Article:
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Albuquerque Through Food and Culture

The Albuquerque area is chock full of both food and culture. With a history filled with three-hundred years of the blending of the Ancient Puebloans and Spanish settlers, Albuquerque's cuisine is a delicious culmination of both cultures topped off with its own unique twist. The Native American Pueblos still continue to keep their culture alive in New Mexico by holding feast days in celebration of the past and hope for the future. Of course, these feasts held throughout the year in different locations, consists of plenty of traditional Pueblo food modernized with today's local ingredients.

Green Chile Stew

Green chiles are a staple on many New Mexico dinner tables, and when Hatch chiles, particularly, are in season, locals and visitors rally to purchase them in bunches. They come in mild to hot, and are wonderful for this area's traditional stews, like Green Chile stew. Green Chile stew is a warm delicious bowl of history mixed with the present culture's love for chiles. This beautiful bowl is courtesy of chef and author, Cheryl Alters Jamison, and celebrates the Pueblo of Acoma, one of the area's most breathtaking sites and ancient settlements. Albuquerque is known for its small town charm and cultural sophistication. It is a city graced with down home diners, mom and pop restaurants, among some of the finest restaurants and cafes in the Southwest. From a huge portion of tamales, rice and beans, a pairing of Native American and Spanish recipes, to the delicate modern cuisine of Doc Martin's further north of Albuquerque in Taos. 

Spanish and Native American Tamales, Rice and Beans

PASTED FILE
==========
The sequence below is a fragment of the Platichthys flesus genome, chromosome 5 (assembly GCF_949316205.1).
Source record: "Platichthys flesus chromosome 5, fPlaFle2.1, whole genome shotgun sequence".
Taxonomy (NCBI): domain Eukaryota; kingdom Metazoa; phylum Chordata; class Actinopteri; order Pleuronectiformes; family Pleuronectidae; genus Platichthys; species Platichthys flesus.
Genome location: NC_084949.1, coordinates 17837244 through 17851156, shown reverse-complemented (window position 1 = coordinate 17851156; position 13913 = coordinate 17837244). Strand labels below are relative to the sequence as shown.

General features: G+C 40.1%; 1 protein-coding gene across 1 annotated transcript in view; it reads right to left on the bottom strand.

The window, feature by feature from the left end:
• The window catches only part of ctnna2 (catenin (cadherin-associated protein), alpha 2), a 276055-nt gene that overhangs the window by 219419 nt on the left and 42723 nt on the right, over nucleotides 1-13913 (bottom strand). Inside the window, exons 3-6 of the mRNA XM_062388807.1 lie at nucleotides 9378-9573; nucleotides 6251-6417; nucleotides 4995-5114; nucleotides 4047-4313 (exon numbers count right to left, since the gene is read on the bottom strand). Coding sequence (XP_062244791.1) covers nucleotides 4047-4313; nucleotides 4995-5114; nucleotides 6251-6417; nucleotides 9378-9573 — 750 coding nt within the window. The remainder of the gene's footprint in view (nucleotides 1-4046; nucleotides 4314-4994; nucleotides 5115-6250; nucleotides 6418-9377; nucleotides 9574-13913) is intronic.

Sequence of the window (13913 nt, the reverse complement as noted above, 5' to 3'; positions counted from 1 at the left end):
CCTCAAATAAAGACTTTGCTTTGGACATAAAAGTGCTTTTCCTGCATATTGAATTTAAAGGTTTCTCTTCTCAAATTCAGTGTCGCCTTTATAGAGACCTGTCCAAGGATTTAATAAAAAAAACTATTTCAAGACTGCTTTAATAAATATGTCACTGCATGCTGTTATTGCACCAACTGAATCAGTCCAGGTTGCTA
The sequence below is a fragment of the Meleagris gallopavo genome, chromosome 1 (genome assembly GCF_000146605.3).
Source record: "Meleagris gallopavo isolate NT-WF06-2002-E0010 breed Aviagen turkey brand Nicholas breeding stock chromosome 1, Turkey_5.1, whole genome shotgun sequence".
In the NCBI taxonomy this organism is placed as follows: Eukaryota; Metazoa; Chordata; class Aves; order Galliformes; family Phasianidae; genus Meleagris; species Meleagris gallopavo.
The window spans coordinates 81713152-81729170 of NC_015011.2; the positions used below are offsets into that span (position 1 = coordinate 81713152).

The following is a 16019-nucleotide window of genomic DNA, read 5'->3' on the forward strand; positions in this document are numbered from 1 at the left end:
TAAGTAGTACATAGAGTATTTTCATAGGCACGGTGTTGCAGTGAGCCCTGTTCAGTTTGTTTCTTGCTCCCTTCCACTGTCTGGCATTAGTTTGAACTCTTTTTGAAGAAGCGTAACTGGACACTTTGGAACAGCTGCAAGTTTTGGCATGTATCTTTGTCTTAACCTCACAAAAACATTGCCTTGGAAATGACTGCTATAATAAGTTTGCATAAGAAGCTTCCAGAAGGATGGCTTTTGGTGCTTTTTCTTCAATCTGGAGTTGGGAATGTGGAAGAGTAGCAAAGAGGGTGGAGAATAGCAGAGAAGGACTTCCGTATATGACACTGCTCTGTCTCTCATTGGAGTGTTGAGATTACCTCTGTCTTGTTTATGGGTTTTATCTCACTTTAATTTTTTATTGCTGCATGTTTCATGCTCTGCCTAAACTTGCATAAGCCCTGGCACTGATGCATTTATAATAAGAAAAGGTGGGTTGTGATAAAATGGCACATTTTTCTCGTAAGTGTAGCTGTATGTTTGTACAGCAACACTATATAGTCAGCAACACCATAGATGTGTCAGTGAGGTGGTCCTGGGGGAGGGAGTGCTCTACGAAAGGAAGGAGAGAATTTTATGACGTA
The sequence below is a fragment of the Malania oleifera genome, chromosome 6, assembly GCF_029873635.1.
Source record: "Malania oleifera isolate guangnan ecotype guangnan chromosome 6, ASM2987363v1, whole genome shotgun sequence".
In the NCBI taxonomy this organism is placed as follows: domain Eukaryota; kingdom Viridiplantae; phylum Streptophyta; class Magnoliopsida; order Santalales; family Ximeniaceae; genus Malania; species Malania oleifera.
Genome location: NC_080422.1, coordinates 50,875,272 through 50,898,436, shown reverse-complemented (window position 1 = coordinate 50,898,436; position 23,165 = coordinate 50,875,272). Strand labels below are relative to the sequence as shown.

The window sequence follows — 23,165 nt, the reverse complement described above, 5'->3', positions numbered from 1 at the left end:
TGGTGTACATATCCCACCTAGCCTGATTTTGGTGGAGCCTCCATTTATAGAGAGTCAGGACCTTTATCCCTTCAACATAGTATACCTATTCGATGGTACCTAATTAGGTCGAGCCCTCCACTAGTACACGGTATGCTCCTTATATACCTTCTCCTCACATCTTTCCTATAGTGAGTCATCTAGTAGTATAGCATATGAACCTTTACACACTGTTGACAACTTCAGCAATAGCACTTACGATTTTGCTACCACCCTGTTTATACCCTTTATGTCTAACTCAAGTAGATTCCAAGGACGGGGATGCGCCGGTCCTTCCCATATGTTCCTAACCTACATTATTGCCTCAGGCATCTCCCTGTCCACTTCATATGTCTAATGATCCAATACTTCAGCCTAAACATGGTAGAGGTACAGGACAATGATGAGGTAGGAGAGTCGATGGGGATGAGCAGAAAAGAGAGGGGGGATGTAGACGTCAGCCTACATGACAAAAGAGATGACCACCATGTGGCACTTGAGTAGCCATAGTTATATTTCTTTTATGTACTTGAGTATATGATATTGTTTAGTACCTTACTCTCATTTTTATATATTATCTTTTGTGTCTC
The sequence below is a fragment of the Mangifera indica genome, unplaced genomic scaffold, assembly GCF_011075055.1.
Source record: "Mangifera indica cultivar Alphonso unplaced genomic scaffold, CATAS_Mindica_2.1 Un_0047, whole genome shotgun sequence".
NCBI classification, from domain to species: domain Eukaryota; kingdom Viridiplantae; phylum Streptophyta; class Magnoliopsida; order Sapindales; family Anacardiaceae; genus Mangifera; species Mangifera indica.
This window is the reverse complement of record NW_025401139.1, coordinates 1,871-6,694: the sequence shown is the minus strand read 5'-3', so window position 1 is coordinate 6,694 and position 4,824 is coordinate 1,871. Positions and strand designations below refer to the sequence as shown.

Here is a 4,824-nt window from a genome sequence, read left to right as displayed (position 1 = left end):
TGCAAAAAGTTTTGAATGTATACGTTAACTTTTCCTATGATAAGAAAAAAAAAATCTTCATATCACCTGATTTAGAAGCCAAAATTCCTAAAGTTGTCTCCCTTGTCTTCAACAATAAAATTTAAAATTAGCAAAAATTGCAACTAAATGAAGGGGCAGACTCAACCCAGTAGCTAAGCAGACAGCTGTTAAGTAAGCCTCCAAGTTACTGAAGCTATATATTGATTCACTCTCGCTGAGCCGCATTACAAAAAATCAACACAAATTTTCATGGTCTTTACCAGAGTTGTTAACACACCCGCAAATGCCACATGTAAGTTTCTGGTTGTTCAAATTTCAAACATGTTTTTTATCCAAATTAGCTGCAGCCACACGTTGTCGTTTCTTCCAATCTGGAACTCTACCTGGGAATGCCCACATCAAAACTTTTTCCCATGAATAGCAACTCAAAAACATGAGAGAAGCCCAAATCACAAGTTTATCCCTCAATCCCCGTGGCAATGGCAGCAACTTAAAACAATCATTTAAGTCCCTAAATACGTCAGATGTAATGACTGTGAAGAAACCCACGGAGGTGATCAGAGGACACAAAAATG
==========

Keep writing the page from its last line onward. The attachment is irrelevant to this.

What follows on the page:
Doc Martin's Modern Eclectic Cuisine

New Mexico chefs have truly been moving to the forefront of the "foodie" scene in the U.S., bringing to the world the flavors of the Land of Enchantment. Mark Miller of Coyote Cafe, Brian Knox of Aqua Santa, and James Campbell Caruso of La Boca, and Taberna La Boca, are just a few of the chefs turning New Mexico into a mecca of great cuisine. What we have here in the Duke City area and beyond, is an eclectic cuisine that can rival any food culture in the world. The cuisine of New Mexico is filled with the tastes and color of its past and present cultures. The history and foods of the Native Pueblos and the Spanish have been combined to create something new and special. 

Beef Tongue and Cheeks Expertly Braised at La Boca

Traditional Fish Tacos With a Twist From Restaurant Martin

When visiting the Albuquerque/Santa Fe area, keep your mind and taste buds open to the diversity of flavors and cultural combinations in the cuisine. Just by choosing a restaurant or small diner, and asking a few questions about the menu, you can end up with an unforgettable meal and a bit of history.